From the Course Resources (see thread)
1. Section on Thinking and Feeling from Chapter 1, Tracking the Elusive Human.
2. "The Judging Functions" section of Chapter 7, Living Together, Loving Together.
3. Slides 6 and 8 of the online slideshow (good summary).
Just a few points to note.
A. Where the two Perceiving functions, Sensation and iNtuition, pertain to what kind of information we pay more attention to--sensory vs. imaginative, respectively--Judging has to do with the evaluations we make about this information. Jung recognized two kinds of evaluations, both of which he considered rational: Thinking and Feeling.
B. T evaluates by attending to the logical implications and consequences likely to follow in the wake of any decisions made. Principles of truth and justice seem to be most inspiring to them, as does an "objective" and dispassionate approach.
C. F evaluates by attending to the emotional and relational implications of decisions. F knows what's "good" in terms of harmony and respect. The decision-making process for an F type is personal and warm.
D. An overwhelming majority of men are T types, and most women are F types. This is where most of the "Mars and Venus" business about men and women seems to come from.
E. As noted about E and I, N and S, there are no great advantages to being one or the other, although one could probably make the case for an advantage to F types in Western culture (since the T function will be developed somewhat through math and science classes).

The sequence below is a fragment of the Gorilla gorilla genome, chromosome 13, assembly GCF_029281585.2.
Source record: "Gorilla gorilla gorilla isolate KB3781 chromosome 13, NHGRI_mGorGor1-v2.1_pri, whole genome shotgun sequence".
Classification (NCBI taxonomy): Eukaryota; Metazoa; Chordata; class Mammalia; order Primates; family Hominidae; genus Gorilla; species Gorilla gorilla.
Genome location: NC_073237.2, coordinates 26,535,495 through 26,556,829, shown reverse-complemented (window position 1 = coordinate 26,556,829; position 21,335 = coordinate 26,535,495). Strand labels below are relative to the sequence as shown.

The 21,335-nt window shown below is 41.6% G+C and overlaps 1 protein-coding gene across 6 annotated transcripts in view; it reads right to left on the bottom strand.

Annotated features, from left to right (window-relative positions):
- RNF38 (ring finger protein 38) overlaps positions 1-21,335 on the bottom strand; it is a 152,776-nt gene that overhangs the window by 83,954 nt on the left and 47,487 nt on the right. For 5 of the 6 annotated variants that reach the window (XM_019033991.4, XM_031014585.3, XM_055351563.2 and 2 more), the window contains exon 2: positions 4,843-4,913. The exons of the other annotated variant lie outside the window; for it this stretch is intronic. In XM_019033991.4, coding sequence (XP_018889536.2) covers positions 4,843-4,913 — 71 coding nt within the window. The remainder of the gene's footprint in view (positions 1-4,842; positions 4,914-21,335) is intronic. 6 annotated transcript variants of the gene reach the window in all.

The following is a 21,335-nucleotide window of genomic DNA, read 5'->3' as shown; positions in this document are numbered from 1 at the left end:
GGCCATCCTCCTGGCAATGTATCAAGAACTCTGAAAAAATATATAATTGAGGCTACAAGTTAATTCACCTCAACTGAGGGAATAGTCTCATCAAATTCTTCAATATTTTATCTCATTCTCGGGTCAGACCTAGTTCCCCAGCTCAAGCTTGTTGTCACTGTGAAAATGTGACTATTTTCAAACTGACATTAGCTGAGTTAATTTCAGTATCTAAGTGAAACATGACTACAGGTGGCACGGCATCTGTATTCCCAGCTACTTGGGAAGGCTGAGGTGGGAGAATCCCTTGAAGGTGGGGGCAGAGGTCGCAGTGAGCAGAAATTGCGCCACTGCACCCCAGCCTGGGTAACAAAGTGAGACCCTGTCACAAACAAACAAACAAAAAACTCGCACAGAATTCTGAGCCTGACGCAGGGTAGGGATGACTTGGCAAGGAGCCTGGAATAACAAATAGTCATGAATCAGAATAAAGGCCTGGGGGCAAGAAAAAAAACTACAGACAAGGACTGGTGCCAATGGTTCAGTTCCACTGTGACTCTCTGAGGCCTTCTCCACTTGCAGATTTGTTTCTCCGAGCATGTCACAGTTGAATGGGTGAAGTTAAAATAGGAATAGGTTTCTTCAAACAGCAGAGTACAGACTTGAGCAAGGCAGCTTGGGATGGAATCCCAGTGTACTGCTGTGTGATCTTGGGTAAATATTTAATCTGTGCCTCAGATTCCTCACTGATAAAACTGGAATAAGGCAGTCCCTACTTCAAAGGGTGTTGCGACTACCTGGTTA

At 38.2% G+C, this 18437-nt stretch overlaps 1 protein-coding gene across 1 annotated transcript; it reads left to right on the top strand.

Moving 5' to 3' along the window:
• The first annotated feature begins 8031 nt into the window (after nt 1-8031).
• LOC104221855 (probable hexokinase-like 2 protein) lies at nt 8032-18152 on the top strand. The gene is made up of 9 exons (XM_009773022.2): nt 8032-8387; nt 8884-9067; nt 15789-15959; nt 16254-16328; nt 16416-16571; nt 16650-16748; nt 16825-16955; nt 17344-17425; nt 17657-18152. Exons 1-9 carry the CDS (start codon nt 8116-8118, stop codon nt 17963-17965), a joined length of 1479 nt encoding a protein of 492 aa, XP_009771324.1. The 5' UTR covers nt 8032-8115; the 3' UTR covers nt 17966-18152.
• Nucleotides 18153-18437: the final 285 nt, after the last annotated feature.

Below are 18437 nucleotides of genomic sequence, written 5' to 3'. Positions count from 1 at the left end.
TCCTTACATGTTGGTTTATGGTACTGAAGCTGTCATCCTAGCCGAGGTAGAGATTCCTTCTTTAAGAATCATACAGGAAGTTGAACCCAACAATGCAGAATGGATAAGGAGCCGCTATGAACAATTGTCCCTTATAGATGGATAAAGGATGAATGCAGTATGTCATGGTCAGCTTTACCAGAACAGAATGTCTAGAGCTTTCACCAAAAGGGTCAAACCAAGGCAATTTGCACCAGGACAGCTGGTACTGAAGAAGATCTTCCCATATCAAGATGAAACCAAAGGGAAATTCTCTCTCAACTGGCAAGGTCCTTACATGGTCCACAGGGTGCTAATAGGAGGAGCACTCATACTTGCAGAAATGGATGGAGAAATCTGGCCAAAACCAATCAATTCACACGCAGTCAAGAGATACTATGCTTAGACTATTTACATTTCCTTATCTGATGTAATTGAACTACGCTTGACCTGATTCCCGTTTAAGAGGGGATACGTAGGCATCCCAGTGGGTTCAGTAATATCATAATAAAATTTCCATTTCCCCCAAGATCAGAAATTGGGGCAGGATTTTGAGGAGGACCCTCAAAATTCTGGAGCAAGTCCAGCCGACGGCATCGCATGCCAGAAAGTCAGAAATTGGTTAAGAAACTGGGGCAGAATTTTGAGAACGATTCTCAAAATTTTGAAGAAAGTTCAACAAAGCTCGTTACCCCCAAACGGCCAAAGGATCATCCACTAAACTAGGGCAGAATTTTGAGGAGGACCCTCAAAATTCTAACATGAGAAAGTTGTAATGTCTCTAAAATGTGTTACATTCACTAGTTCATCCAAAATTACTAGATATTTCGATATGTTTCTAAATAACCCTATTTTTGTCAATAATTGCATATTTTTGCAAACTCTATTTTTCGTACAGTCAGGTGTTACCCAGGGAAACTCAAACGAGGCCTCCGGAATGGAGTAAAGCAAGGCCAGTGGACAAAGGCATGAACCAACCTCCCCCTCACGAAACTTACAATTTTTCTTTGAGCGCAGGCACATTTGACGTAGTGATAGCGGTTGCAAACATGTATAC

F. Also as noted re. N and S, it's possible that in some people, T and F are more or less equally developed. This would be the case if they were the second and third preferred functions -- more on this later . . .
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Returning again to this site for a fun summary. I'd never heard T and F contrasted as "Logical" vs. "Ethical" but I think that works. Do remember that these are both "rational" approaches, however.
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1. Do you use Thinking or Feeling more when making decisions?
2. What consequences have you noted from ignoring the considerations of the opposite function, here?
3. How do you get along with people who are your opposites, here?
4. Anything else you want to share about your experience as a T or F type?This message has been edited. Last edited by: Phil,